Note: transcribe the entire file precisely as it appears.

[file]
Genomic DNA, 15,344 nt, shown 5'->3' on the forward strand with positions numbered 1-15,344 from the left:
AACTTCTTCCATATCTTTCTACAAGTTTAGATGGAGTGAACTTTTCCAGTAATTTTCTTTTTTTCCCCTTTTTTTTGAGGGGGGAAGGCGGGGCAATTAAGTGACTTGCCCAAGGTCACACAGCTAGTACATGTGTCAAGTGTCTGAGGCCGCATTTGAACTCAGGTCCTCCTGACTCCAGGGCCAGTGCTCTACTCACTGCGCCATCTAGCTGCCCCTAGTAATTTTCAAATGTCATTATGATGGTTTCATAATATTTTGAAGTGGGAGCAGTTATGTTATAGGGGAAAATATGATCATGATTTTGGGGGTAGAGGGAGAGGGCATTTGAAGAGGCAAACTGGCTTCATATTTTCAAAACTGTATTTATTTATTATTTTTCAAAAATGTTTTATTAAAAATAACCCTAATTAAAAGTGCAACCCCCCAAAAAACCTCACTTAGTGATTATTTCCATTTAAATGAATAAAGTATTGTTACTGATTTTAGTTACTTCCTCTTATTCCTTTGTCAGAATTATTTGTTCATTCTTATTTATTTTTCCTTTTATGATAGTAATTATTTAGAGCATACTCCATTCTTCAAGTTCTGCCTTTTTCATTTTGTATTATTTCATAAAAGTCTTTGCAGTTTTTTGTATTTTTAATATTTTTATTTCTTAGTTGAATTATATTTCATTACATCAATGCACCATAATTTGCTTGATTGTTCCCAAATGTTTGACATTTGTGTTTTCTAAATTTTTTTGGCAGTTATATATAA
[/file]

Genomic DNA, 15,344 nt, shown 5'->3' on the forward strand with positions numbered 1-15,344 from the left:
AACTTCTTCCATATCTTTCTACAAGTTTAGATGGAGTGAACTTTTCCAGTAATTTTCTTTTTTTCCCCTTTTTTTTGAGGGGGGAAGGCGGGGCAATTAAGTGACTTGCCCAAGGTCACACAGCTAGTACATGTGTCAAGTGTCTGAGGCCGCATTTGAACTCAGGTCCTCCTGACTCCAGGGCCAGTGCTCTACTCACTGCGCCATCTAGCTGCCCCTAGTAATTTTCAAATGTCATTATGATGGTTTCATAATATTTTGAAGTGGGAGCAGTTATGTTATAGGGGAAAATATGATCATGATTTTGGGGGTAGAGGGAGAGGGCATTTGAAGAGGCAAACTGGCTTCATATTTTCAAAACTGTATTTATTTATTATTTTTCAAAAATGTTTTATTAAAAATAACCCTAATTAAAAGTGCAACCCCCCAAAAAACCTCACTTAGTGATTATTTCCATTTAAATGAATAAAGTATTGTTACTGATTTTAGTTACTTCCTCTTATTCCTTTGTCAGAATTATTTGTTCATTCTTATTTATTTTTCCTTTTATGATAGTAATTATTTAGAGCATACTCCATTCTTCAAGTTCTGCCTTTTTCATTTTGTATTATTTCATAAAAGTCTTTGCAGTTTTTTGTATTTTTAATATTTTTATTTCTTAGTTGAATTATATTTCATTACATCAATGCACCATAATTTGCTTGATTGTTCCCAAATGTTTGACATTTGTGTTTTCTAAATTTTTTTGGCAGTTATATATAA